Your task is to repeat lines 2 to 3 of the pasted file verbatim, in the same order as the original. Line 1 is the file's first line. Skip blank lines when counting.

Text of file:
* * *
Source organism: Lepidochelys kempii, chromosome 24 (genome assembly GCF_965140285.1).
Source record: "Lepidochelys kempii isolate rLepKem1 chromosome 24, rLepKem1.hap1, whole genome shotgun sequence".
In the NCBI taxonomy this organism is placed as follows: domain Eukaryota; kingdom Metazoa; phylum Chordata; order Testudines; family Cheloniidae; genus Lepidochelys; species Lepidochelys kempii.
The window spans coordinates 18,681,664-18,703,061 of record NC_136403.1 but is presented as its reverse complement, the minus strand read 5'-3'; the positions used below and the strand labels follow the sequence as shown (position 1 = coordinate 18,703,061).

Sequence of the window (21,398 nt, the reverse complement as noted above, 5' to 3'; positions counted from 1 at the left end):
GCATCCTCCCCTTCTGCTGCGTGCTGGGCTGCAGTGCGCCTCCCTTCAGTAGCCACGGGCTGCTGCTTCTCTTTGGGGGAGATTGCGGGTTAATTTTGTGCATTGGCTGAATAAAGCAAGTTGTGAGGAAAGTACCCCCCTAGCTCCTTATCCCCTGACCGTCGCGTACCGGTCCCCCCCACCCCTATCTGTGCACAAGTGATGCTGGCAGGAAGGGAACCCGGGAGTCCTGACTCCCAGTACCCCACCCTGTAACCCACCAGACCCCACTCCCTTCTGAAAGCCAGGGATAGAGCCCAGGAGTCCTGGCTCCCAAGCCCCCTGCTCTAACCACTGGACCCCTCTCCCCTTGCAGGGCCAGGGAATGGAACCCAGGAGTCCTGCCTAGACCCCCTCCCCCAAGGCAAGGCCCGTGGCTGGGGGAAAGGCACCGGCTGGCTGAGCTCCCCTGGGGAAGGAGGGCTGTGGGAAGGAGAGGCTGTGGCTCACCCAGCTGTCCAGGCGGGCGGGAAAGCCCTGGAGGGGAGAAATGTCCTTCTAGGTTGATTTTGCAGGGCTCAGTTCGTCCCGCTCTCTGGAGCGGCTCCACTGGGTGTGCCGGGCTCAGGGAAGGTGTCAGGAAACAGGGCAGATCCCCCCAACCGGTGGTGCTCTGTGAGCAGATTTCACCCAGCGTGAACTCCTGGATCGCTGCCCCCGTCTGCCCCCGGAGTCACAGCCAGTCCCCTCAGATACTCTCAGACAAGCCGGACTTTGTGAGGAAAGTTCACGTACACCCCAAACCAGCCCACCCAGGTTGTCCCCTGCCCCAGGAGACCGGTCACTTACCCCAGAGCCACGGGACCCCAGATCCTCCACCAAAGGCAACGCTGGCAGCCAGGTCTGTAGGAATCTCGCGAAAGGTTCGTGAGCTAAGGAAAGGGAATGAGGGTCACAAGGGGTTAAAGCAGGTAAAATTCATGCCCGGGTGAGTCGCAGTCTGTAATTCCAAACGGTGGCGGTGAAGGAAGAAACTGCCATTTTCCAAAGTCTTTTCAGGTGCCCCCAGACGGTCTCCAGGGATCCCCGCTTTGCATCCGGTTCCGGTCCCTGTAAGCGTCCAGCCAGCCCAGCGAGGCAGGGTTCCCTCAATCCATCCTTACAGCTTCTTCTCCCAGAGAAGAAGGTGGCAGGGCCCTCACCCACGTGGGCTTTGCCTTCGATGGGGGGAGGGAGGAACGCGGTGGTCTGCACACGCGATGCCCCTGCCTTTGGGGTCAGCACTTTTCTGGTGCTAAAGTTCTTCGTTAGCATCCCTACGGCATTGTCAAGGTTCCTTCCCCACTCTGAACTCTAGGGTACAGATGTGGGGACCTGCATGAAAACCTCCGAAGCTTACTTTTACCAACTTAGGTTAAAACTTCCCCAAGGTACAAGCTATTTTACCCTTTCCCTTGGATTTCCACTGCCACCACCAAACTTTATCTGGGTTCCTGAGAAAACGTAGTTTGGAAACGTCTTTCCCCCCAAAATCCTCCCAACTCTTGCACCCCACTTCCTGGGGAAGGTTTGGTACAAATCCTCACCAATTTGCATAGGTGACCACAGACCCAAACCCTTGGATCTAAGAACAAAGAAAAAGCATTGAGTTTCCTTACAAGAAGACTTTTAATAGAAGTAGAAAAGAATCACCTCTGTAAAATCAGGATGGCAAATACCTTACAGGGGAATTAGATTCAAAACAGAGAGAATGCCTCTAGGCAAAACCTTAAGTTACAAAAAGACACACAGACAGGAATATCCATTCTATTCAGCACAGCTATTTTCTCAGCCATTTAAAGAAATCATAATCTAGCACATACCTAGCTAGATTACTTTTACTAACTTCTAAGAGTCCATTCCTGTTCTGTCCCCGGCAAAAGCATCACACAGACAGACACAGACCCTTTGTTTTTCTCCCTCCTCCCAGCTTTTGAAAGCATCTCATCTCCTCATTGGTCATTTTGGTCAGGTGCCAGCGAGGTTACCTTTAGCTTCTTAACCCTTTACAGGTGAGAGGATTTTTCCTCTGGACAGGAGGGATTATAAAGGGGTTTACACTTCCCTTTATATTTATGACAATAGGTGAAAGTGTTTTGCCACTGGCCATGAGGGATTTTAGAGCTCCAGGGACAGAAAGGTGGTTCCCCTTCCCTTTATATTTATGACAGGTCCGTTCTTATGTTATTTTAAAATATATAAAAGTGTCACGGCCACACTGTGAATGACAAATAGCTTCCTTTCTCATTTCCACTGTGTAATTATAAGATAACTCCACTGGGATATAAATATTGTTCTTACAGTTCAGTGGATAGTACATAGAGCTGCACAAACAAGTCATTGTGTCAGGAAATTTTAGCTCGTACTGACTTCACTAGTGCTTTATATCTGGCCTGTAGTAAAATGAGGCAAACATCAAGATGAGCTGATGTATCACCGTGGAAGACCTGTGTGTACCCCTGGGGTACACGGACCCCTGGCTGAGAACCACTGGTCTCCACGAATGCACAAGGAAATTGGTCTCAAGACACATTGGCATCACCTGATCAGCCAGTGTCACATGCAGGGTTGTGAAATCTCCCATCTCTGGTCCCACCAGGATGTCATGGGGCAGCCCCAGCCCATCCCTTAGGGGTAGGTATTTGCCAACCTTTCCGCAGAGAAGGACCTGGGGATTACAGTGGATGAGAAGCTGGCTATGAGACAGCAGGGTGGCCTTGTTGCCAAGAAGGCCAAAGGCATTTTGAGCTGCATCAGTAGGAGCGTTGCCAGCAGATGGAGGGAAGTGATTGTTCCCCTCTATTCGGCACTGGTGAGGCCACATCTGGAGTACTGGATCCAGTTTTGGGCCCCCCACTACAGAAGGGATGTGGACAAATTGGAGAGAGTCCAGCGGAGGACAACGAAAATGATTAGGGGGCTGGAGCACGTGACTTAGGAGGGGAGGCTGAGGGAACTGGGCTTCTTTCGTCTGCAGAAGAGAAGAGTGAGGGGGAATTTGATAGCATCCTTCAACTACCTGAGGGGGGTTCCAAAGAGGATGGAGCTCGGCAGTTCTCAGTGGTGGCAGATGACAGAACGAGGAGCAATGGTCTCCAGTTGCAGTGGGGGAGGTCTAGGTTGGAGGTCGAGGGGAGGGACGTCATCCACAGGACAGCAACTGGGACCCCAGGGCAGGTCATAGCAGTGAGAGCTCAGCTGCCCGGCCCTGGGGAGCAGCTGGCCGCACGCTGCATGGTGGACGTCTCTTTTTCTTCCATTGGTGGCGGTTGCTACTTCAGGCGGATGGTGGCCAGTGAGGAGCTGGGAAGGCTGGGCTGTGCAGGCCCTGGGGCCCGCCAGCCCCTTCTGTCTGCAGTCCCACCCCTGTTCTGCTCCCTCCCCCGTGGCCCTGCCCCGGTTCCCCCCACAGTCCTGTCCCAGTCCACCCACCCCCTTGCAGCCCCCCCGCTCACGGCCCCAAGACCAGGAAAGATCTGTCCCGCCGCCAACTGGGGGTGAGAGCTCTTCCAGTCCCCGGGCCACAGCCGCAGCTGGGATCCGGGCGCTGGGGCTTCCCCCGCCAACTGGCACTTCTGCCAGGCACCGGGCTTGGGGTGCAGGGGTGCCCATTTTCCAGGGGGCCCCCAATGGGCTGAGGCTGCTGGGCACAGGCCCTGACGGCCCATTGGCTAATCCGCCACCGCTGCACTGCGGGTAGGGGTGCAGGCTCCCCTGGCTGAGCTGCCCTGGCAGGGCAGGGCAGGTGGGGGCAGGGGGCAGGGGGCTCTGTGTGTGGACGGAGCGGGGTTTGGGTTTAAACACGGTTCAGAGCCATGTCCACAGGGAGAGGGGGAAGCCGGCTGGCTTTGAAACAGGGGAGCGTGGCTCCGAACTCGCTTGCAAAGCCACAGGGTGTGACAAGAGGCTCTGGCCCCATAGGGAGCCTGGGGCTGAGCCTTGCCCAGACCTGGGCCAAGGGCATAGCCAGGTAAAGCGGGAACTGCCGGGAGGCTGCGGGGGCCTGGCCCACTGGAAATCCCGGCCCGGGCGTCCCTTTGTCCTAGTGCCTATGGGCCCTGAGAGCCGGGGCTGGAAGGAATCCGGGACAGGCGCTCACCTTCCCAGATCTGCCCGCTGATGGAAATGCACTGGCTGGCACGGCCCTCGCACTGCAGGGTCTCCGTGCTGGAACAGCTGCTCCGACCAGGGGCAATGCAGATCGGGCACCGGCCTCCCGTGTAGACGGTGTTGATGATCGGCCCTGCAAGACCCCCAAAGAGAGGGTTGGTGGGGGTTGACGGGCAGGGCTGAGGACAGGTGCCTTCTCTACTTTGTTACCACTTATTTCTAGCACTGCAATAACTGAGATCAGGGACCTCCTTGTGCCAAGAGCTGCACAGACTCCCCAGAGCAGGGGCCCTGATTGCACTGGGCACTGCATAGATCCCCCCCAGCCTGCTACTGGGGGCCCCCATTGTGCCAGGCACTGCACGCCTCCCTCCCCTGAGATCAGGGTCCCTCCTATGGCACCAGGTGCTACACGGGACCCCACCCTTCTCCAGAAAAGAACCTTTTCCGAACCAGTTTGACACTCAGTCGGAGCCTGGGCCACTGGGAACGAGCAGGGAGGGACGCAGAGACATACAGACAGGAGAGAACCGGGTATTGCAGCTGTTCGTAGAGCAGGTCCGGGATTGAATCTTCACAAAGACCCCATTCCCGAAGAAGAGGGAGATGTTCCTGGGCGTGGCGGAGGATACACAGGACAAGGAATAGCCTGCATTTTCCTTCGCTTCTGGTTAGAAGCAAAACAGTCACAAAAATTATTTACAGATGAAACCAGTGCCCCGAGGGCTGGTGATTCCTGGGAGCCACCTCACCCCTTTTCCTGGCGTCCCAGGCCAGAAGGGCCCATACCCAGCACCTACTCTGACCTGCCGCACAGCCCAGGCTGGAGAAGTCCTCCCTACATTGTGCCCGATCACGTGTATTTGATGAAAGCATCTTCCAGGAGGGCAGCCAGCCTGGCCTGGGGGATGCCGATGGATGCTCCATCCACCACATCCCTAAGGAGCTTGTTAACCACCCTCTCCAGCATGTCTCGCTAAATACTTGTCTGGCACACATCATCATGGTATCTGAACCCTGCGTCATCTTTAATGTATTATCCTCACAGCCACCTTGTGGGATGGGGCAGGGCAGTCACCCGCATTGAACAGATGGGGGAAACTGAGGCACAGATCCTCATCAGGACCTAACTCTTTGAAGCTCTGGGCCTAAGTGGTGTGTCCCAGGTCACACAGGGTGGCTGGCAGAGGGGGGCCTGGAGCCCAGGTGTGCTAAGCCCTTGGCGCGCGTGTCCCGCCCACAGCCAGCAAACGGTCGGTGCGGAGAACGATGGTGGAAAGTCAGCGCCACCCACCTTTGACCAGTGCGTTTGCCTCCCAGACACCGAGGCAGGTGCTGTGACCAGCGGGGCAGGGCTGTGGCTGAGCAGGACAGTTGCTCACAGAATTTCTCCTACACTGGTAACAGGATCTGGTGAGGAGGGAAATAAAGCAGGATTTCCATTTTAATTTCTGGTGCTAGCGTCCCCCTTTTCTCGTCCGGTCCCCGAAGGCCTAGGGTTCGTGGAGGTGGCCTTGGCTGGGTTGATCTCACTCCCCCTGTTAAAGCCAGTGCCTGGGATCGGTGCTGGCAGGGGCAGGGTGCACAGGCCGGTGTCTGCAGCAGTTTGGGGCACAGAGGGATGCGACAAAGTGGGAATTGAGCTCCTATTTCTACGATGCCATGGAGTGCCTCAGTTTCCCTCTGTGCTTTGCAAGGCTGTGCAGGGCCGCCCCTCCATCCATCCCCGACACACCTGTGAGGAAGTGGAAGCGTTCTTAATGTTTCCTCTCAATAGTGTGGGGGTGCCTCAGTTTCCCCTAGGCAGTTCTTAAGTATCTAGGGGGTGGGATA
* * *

Source record: "Lepidochelys kempii isolate rLepKem1 chromosome 24, rLepKem1.hap1, whole genome shotgun sequence".
In the NCBI taxonomy this organism is placed as follows: domain Eukaryota; kingdom Metazoa; phylum Chordata; order Testudines; family Cheloniidae; genus Lepidochelys; species Lepidochelys kempii.